How can I increase my tolerance of lactose products?
Some people crave milk and want it at every meal. If you’re lactose intolerant, but don’t want to give up your dairy products, you have a few options. A small lactose pill taken with a meal containing dairy can help you digest milk. Some people recommend trying to increase your tolerance to dairy products with a few simple tips. Drink milk with other foods instead of on an empty stomach so it digests easier. Consider smaller portions, then gradually increase the level of milk you drink. Try whole milk instead of skim milk because the fat can help the passage of dairy through your digestive system. Remember, too, that cow’s milk isn’t the only way to get calcium and other nutrients in your body.
Calcium-rich dairy options that aren’t cow’s milk
Going diary-free isn’t the only option for treating lactose intolerance. Hard cheeses, like cheddar, have low amounts of lactase so they can often be consumed without the side effects associated with milk. Yogurts, too, have probiotics that help with digestion. Consider goat’s milk, too, as goat’s milk is about as close as you can get to cow’s milk and comes with lower amounts of the milk protein responsible for milk allergies so it is generally more tolerated. As with all animal products, cholesterol is a concern, but lots of cow’s milk alternatives have been cropping up to help people consume lactose-free milk that doesn’t come from a cow.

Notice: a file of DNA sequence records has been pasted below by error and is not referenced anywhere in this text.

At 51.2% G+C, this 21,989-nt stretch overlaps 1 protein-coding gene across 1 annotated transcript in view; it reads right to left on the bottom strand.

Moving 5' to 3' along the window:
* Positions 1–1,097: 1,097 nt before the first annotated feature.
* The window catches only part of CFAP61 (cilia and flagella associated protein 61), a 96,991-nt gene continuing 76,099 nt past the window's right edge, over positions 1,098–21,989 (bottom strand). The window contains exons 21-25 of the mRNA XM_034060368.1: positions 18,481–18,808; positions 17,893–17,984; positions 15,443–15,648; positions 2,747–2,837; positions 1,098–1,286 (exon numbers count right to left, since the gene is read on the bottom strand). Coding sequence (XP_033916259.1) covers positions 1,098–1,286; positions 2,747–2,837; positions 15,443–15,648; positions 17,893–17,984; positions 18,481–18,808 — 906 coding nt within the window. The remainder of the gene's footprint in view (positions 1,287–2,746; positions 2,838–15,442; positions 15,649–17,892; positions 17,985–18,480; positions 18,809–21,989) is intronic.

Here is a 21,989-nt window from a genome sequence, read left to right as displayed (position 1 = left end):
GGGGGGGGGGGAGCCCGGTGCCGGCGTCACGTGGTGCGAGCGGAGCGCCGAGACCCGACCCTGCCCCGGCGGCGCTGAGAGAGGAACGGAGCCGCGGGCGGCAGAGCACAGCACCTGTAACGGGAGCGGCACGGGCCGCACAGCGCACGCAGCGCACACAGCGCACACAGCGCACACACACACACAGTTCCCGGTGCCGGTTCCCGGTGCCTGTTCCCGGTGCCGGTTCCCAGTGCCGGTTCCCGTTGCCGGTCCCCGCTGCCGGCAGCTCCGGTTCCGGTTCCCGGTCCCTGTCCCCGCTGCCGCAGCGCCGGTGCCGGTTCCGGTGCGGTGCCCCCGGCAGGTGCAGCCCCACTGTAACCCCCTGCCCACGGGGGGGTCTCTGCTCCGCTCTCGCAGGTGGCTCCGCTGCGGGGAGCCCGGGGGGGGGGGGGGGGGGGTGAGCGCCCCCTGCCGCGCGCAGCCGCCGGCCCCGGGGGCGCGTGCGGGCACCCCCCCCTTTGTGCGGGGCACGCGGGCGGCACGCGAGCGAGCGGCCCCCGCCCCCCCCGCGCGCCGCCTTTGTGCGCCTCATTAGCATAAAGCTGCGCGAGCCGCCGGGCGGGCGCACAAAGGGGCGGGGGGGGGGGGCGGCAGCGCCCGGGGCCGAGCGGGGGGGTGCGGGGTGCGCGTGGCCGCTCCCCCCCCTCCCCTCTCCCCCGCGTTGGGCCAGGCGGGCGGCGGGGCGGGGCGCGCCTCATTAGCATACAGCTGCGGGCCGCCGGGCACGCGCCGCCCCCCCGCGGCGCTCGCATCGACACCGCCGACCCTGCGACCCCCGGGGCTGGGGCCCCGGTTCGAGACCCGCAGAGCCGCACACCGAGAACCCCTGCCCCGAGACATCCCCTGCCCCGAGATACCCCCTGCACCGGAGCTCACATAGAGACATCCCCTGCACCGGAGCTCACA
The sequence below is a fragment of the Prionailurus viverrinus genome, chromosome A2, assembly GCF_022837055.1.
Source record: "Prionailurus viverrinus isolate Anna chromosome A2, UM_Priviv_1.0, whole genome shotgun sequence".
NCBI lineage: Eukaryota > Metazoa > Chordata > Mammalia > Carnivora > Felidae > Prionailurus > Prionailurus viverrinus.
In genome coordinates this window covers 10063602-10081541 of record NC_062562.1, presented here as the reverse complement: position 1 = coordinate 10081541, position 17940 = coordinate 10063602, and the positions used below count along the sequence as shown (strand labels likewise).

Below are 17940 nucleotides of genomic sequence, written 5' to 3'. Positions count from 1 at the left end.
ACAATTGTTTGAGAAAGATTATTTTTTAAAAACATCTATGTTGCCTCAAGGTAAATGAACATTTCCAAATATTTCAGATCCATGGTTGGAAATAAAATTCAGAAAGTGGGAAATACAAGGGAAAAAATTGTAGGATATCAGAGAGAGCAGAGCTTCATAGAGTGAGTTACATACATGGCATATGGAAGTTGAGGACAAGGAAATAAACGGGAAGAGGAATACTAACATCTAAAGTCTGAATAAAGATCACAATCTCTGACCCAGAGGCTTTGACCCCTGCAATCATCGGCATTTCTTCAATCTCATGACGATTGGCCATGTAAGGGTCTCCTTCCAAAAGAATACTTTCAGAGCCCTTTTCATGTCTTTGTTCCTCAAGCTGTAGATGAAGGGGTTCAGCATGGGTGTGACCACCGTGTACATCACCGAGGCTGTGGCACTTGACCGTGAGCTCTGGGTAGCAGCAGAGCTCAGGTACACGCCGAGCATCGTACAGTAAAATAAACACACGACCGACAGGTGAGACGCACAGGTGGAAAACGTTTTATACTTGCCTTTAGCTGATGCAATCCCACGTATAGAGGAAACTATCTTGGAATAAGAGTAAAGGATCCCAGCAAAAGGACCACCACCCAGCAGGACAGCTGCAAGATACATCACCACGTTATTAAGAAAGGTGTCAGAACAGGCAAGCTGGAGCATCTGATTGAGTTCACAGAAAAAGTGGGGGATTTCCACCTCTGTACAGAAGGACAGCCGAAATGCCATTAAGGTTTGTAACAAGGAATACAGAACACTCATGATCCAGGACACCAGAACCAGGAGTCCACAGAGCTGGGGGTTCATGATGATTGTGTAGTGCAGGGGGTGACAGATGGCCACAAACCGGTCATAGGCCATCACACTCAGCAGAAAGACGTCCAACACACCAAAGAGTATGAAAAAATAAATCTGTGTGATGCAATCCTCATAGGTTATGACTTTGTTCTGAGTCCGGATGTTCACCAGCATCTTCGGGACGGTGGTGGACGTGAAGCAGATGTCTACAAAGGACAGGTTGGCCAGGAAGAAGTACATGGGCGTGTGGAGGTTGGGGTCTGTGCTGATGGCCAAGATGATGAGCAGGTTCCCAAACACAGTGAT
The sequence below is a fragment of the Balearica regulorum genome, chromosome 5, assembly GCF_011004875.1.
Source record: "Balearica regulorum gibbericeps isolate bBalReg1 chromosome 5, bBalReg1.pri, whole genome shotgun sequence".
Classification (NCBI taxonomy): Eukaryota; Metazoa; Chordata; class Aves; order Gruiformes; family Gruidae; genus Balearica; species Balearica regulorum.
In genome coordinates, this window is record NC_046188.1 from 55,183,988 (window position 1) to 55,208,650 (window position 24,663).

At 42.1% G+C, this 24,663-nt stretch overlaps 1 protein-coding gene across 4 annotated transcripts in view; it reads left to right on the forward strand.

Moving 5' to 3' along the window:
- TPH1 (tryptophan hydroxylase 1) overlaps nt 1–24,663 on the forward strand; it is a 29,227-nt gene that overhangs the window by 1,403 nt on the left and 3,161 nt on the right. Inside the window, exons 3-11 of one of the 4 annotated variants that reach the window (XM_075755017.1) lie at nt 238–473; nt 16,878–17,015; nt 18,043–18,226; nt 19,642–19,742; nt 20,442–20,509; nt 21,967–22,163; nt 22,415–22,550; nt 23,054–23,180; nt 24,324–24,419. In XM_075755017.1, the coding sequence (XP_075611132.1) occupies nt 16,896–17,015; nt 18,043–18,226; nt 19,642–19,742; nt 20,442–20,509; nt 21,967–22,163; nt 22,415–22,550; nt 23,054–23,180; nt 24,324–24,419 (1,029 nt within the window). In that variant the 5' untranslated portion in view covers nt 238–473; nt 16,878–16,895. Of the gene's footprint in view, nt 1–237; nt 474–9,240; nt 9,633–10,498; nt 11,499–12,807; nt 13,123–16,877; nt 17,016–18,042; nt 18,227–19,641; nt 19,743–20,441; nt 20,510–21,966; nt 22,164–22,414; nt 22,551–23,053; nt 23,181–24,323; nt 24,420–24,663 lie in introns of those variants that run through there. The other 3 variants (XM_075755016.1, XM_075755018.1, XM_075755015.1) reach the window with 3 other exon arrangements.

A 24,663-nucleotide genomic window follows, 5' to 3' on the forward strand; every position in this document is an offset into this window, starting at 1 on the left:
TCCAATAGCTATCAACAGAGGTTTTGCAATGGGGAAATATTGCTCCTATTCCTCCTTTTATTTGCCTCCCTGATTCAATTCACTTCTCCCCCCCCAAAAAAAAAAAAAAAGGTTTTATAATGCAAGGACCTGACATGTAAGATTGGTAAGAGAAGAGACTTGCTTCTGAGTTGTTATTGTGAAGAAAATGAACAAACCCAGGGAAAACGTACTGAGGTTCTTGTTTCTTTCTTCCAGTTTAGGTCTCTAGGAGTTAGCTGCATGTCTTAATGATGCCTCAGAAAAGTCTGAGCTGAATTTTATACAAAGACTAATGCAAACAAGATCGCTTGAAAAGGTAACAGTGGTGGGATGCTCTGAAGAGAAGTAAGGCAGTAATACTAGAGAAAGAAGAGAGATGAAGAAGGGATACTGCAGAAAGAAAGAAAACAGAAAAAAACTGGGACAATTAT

Non-dairy alternatives to cow’s milk
Let’s talk about some alternatives to cow’s milk. If it comes from a plant, it’s largely better for you because you don’t get the cholesterol you’d normally find in animal products (like cow’s milk). Similar to milk in form and function, each plant milk option has a unique taste profile. Some people love the taste of almond milk. Some people find it too nutty. You’ll know after you’ve tried them for a few days and learned to grow accustomed to them.
- Almond milk
- is made by grinding almonds with water and straining out the pulp. It’s high in calcium and monounsaturated fat, a heart-protecting oil, and low in calories.
- Coconut milk
- is made by combining the grated meat of a mature coconut with water. It is often used in cooking recipes, and can also be used as a drink.